The 24-Hour RuleNov 27, 2020 2021-03-24 10:15
The 24-Hour Rule
Many people probably know that the 24-Hour Rule is a tool used to defer decision-making for 24 hours. However, what most people may not know is that the 24-Hour Rule also serves as a behavior modification tool to help us be the best and do the best we can be every single day; perform the largest number of the helpful behaviors we intend to perform during the day while minimizing as many unhelpful behaviors or habits throughout the day. In other words, the 24-Hour Rule is being discussed here in the context of the “one day at a time” principle used in several behavior modification models, including the 12 Step Program. In this case and for further clarification and distinction, we will be using the term, the 24-Hour Behavior Rule, to make it easier for anyone to see the difference between when the 24-Hour Rule is being used strictly as a decision-making tool versus as a behavior modification tool. Let us get started:
The 24-Hour Behavior Rule allows us to focus on one day at a time, understanding that what we do each day leads to what we do each week, leading to what we do each month and each year. This Rule also allows us to be in close proximity to our behaviors on a daily basis. This, in turn, helps us better focus on what we say we wish to do, increasing the likelihood it will take place. Part of this is related to an increase in awareness and the ability to shift gears sooner than later when things do not come out as expected.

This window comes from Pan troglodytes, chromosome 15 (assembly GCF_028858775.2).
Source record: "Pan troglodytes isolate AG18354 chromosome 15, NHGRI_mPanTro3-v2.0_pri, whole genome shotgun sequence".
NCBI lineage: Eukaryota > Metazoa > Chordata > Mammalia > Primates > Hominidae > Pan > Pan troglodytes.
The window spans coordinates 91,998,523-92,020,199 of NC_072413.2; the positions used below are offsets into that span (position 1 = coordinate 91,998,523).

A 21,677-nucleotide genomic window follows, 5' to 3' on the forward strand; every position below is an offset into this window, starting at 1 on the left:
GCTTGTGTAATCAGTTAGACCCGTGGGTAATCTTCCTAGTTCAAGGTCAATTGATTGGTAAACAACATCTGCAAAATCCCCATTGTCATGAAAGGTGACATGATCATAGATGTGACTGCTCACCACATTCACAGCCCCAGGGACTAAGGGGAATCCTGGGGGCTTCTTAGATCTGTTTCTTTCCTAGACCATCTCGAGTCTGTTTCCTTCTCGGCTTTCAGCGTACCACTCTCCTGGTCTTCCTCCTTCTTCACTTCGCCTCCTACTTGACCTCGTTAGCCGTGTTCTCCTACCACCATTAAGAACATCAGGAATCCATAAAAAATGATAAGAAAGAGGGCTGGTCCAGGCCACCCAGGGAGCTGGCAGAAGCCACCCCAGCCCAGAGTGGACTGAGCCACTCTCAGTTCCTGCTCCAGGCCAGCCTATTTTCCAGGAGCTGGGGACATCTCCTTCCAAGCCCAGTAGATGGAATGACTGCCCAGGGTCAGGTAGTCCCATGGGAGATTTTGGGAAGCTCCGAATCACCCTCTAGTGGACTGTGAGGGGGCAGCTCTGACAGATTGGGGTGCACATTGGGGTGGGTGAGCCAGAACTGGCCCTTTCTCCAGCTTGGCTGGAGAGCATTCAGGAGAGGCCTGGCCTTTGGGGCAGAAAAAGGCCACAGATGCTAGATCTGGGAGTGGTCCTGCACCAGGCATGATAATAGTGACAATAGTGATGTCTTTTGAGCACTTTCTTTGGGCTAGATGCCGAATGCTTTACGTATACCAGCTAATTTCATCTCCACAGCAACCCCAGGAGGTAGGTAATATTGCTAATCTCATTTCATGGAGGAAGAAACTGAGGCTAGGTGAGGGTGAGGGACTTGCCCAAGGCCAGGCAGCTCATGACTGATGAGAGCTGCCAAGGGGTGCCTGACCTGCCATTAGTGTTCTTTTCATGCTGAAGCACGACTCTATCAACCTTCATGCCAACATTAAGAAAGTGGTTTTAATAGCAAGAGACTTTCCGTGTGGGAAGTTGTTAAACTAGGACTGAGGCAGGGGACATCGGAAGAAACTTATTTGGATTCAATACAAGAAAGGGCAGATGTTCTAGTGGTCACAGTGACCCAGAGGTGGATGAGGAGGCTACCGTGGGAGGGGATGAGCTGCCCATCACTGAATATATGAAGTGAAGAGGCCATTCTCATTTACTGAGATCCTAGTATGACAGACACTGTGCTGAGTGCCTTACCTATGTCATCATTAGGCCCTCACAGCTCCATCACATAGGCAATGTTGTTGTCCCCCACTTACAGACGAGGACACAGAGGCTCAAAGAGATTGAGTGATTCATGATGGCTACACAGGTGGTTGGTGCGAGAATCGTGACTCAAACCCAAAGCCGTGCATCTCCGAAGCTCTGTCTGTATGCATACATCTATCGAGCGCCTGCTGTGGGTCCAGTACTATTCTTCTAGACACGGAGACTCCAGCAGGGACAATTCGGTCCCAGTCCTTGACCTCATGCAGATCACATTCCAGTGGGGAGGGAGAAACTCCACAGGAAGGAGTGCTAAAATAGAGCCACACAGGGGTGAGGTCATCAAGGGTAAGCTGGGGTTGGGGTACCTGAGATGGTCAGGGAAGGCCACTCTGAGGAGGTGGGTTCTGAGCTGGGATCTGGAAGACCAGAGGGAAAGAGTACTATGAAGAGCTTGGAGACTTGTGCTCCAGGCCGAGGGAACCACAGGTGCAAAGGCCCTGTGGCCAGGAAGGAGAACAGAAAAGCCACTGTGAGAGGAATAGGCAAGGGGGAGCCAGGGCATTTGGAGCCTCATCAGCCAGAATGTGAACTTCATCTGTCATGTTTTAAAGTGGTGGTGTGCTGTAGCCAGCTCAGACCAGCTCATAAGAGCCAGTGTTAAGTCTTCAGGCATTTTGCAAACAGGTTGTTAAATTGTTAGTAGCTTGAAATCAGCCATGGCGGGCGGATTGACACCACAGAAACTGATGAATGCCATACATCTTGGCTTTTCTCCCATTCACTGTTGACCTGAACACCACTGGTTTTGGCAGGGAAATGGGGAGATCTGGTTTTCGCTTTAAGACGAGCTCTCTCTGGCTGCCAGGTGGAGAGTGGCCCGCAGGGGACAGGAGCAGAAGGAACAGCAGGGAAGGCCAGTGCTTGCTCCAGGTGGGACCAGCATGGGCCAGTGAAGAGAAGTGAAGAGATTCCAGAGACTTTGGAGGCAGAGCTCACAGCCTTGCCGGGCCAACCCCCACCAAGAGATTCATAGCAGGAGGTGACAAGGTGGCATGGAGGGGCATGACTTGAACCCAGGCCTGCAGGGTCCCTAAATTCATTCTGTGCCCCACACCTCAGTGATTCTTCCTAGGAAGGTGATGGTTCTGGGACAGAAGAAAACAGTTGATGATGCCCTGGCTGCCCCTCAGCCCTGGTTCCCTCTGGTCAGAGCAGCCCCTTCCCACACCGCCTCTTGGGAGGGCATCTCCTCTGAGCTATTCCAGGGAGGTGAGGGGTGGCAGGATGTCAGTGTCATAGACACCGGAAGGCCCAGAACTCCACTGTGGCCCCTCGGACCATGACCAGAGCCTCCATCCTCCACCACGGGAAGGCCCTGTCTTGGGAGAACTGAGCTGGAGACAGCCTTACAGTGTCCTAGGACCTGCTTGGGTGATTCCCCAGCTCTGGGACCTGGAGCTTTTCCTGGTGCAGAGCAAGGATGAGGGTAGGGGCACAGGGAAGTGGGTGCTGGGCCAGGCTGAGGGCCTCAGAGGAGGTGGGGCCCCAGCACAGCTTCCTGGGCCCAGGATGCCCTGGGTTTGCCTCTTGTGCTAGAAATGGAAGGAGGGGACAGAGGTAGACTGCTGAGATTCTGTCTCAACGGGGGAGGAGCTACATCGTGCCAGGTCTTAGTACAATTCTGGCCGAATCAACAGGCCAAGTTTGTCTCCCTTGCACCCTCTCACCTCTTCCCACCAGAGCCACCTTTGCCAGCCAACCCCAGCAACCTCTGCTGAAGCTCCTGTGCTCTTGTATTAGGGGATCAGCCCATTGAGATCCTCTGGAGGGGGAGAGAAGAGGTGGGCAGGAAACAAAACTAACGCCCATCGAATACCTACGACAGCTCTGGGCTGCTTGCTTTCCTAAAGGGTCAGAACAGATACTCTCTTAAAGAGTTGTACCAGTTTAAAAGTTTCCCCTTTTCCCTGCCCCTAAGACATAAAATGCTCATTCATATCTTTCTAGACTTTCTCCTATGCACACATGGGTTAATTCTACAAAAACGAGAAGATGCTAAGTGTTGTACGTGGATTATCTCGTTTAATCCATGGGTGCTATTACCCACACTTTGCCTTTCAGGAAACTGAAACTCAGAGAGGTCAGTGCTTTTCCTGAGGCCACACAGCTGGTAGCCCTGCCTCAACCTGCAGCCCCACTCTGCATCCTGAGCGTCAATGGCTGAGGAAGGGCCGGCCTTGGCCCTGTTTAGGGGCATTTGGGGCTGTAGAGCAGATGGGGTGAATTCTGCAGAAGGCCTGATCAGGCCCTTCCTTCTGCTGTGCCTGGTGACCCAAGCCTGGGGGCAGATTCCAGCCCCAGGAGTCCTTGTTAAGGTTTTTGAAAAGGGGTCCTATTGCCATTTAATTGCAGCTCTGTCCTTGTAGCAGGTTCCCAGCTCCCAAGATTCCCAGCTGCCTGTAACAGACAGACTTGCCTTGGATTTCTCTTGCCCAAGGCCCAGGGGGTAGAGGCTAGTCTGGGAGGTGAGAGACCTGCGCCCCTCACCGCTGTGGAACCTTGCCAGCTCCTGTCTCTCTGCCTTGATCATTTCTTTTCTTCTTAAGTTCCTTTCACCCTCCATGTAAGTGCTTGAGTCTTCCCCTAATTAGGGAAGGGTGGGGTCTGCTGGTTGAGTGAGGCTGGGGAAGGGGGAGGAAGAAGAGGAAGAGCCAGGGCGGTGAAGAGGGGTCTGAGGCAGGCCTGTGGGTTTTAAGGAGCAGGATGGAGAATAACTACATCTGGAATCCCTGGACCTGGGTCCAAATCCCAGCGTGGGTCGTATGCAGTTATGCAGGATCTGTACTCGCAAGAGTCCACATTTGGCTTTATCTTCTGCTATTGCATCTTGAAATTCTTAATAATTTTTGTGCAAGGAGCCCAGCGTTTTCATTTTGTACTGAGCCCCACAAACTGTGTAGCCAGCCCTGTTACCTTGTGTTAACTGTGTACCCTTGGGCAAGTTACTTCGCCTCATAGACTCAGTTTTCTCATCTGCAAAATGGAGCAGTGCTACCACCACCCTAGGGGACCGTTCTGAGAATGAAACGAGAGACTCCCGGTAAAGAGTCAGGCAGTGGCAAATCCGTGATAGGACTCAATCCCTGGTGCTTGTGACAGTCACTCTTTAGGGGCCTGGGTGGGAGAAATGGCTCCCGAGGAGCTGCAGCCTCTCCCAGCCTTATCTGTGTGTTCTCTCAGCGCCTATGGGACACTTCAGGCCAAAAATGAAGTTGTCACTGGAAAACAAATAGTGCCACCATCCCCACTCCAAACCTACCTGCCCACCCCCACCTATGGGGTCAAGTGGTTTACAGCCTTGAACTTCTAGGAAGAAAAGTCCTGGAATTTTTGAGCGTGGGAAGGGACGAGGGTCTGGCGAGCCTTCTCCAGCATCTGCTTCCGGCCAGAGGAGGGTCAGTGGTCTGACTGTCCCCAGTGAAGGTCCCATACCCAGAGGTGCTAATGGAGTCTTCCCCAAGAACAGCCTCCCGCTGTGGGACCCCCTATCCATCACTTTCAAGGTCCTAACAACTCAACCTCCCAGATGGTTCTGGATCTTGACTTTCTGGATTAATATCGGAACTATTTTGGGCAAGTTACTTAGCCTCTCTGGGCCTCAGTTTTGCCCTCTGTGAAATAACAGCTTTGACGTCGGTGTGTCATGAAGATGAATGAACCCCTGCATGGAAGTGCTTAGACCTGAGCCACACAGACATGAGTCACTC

Now, there are a few things to emphasize before we continue speaking about the implementation of this Rule:
First, it is worth emphasizing that the 24-Hour Behavior Rule is best used and enhanced by another rule known as the Overnight Rule, which consists of reviewing the different activities intended throughout the next day just before going to bed. We will be writing an article on the Overnight Rule, and for now, the above succinct definition is enough to get anyone started in making the best use of the 24-Hour Behavior Rule by always preceding it with the Overnight Rule.